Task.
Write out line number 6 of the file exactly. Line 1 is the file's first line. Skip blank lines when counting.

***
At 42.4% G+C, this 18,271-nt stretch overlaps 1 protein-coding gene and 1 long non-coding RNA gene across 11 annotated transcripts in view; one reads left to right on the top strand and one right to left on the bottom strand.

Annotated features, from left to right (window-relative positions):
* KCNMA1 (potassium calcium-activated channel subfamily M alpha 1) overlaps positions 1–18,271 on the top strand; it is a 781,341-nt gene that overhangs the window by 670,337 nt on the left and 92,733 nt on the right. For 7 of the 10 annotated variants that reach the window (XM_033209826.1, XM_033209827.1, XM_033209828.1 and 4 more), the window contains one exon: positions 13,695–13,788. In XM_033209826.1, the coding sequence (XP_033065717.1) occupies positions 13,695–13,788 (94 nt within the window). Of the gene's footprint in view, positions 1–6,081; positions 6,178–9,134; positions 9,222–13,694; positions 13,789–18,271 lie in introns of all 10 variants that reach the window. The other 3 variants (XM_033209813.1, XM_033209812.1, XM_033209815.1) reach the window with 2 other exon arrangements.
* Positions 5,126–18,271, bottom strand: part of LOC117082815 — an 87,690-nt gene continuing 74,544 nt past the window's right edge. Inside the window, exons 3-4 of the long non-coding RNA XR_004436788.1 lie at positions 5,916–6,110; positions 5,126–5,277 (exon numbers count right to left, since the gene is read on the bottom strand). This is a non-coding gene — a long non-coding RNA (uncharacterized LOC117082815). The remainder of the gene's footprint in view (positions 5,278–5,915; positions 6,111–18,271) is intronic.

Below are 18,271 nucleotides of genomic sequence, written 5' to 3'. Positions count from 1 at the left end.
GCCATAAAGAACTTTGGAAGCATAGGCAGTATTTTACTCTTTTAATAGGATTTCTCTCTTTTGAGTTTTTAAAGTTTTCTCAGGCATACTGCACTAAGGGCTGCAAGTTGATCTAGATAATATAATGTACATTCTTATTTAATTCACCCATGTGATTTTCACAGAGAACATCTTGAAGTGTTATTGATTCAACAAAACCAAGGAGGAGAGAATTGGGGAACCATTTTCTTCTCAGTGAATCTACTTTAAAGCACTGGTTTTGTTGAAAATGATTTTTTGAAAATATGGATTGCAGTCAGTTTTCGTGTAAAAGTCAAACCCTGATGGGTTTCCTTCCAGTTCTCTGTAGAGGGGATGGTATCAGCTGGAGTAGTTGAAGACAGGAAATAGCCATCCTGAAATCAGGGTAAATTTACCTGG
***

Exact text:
GCCATAAAGAACTTTGGAAGCATAGGCAGTATTTTACTCTTTTAATAGGATTTCTCTCTTTTGAGTTTTTAAAGTTTTCTCAGGCATACTGCACTAAGGGCTGCAAGTTGATCTAGATAATATAATGTACATTCTTATTTAATTCACCCATGTGATTTTCACAGAGAACATCTTGAAGTGTTATTGATTCAACAAAACCAAGGAGGAGAGAATTGGGGAACCATTTTCTTCTCAGTGAATCTACTTTAAAGCACTGGTTTTGTTGAAAATGATTTTTTGAAAATATGGATTGCAGTCAGTTTTCGTGTAAAAGTCAAACCCTGATGGGTTTCCTTCCAGTTCTCTGTAGAGGGGATGGTATCAGCTGGAGTAGTTGAAGACAGGAAATAGCCATCCTGAAATCAGGGTAAATTTACCTGG